Decorative and fragranced candles are very popular as an attractive addition to your home décor, but they are also a growing concern with the Fire Service and Safety organizations. When asked recently what he saw as the greatest cause of accidental home fires today, an expert in the field of fire investigation quickly replied, "candles".
This isn't to say that all candles are dangerous or that using them is discouraged. If used properly they can be a beneficial source of enjoyment for many people, however, when used improperly, candles have caused significant loss of life, injury and loss of property. According to the U.S. Fire Administration (USFA), the soaring popularity of candles has led to an increase in reported candle fires. The USFA currently estimates that candles are responsible for approximately 10,000 residential fires each year, along with 1,000 civilian injuries, 85 fatalities and $120 million in property loss.
According to the National Fire Protection Association Journal article, "Candle Fires on the Rise", residential fires caused by candles have more than doubled over the past decade.
In addition to being a fire hazard, improperly used candles can generate a significant amount of soot. This soot can damage the walls, floors and ceilings of your home as well as your personal belongings.
According to a 2001 pilot study of candle fires by the Consumer Product Safety Commission (CPSC), by far, most candle fires were caused by combustibles being too close to the candle. The next most common cause of candle fires was due to the candle falling over or being knocked over by wind, doors, children or pets.
Gel candles have become increasingly popular because of their beauty and long-burning characteristics. An eight-ounce gel candle will burn 100 hours or more, increasing the risk for injury and fire beyond that of regular candles.
The concern about gel candles is not so much with the gel itself, but rather with the:
Cotton and paper-cored wicks are generally not used in gel candles because of their tendency to sag or lean over during the manufacturing and burning process. Zinc-cored wicks are used because of their ability to stand straight in the hot gel during both manufacturing and burning.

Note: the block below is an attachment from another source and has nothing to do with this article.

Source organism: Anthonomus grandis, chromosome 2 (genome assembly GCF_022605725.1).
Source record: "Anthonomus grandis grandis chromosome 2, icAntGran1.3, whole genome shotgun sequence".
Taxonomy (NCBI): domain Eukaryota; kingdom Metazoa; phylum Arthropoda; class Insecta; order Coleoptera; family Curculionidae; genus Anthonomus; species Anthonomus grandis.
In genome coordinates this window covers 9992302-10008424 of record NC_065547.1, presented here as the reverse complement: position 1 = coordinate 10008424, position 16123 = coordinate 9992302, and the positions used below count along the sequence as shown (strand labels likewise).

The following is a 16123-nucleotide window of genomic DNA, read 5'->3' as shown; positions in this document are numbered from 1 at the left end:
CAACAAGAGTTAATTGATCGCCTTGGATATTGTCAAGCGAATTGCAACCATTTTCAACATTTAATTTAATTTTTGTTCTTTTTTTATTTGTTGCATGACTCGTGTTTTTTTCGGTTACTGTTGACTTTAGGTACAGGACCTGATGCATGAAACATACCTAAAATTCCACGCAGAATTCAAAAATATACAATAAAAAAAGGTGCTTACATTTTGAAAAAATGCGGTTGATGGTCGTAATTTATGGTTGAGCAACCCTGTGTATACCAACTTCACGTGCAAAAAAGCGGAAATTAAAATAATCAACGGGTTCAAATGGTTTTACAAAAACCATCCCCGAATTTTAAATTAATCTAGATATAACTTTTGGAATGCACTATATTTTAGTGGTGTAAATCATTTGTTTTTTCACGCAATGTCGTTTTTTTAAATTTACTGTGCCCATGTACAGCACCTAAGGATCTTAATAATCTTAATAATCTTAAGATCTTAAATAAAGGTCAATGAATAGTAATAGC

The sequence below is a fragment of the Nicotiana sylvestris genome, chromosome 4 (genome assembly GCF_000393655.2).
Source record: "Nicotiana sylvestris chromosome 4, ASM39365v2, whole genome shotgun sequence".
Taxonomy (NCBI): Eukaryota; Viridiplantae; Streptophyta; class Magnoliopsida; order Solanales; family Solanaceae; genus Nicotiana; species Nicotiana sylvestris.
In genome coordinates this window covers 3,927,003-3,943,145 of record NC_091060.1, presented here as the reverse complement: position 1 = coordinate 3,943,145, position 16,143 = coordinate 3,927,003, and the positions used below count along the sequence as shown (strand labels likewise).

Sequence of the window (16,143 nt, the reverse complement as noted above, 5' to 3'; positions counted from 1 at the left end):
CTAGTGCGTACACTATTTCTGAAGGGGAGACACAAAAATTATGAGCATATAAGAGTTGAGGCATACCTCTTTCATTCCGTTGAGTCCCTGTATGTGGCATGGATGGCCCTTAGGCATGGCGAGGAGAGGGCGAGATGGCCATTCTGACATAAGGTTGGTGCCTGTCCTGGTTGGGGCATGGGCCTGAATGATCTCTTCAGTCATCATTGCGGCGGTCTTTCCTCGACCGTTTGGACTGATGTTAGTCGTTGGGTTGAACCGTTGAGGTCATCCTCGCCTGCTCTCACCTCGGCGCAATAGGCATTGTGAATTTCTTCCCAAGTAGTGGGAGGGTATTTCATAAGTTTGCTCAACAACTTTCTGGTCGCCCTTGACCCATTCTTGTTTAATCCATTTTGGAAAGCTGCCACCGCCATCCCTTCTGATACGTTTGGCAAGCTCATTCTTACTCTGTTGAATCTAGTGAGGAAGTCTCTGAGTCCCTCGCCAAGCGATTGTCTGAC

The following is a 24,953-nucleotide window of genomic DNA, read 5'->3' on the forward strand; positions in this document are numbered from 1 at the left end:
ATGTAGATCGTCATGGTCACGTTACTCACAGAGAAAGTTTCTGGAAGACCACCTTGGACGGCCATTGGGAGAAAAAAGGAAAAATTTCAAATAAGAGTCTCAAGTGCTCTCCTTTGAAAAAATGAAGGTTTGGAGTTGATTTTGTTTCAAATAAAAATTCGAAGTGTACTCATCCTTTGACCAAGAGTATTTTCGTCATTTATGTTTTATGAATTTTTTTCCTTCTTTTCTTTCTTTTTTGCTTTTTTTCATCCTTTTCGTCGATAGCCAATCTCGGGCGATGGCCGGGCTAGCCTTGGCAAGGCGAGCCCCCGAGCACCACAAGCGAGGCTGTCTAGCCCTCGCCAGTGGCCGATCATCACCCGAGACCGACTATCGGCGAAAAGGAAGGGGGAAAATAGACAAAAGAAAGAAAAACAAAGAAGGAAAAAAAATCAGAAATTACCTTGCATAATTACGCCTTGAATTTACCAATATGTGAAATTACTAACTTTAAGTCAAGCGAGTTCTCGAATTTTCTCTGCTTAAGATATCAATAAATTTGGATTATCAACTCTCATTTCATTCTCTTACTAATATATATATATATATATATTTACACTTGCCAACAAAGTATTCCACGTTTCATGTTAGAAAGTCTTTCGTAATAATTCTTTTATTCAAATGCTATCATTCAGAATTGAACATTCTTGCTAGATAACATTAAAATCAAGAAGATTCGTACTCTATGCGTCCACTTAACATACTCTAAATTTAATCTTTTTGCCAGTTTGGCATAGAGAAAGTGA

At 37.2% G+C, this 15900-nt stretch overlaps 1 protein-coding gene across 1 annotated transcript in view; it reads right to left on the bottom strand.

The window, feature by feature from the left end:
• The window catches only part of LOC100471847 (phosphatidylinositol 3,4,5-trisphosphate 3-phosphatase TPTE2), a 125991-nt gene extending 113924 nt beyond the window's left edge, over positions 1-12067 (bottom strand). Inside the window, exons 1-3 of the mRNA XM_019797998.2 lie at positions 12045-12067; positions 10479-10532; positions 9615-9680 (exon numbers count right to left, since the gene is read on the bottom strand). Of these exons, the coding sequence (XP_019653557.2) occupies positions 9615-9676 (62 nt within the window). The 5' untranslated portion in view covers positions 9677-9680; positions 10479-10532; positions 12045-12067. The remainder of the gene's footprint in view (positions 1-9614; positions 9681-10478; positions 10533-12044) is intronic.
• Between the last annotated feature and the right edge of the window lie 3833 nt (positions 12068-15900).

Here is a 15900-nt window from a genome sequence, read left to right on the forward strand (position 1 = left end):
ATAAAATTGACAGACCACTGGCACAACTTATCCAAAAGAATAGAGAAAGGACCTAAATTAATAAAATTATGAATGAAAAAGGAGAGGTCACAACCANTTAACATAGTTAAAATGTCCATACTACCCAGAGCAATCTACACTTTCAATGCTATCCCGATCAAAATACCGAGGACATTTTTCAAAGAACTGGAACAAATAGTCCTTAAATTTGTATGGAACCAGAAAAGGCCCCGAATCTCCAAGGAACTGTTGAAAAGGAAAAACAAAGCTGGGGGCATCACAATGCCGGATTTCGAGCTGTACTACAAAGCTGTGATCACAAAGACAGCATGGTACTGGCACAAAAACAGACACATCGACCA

Wick length and placement are important for candle safety. Wicks should be trimmed to 1⁄4 inch above the gel surface. Long wicks create a very tall flame that burns in an irregular pattern. If the wick is not placed properly, it causes localized overheating of the container and a liquid pool of hot wax or gel. Such conditions can cause uneven temperature dissipation and possible cracking of the container.
Containers should not be combustible, such as plastic or wood. Gel candles can be created in almost any type of glassware as long as it can withstand heat. Gel works best in containers between 2 and 3 inches in diameter, and is not recommended for use in containers over 4 inches in diameter.
Glass containers with narrow mouths are not recommended due to the closer proximity of the flame to the wall of the container.
Combustible materials such as wood and plastic should never be embedded into a gel candle. Only non-combustible materials, such as glass marbles, rocks or shells, should be used.
Fragrance in gel candles plays a significant role in the safety of these types of candles and has been a major factor in candle fires. The fragrance needs to be compatible with the solubility of the gel. There are fragrances that are formulated specifically for gel candles. The most important factor in the fragrance selection is the flash point, or the temperature at which a material ignites. Most fragrances have flashpoints of 140°F and higher. A preferred fragrance flashpoint would be 170°F or higher.
Please refer to your fragrance's Safety Data Sheet to learn more about your fragrance's recommended use and safety information. All Safety Data Sheets are available in the Library here.
Many candles have been recalled due to the fire hazard created by their design. To see what products have been recalled, go to the CPSC website. Use their search page and look for candle recalls.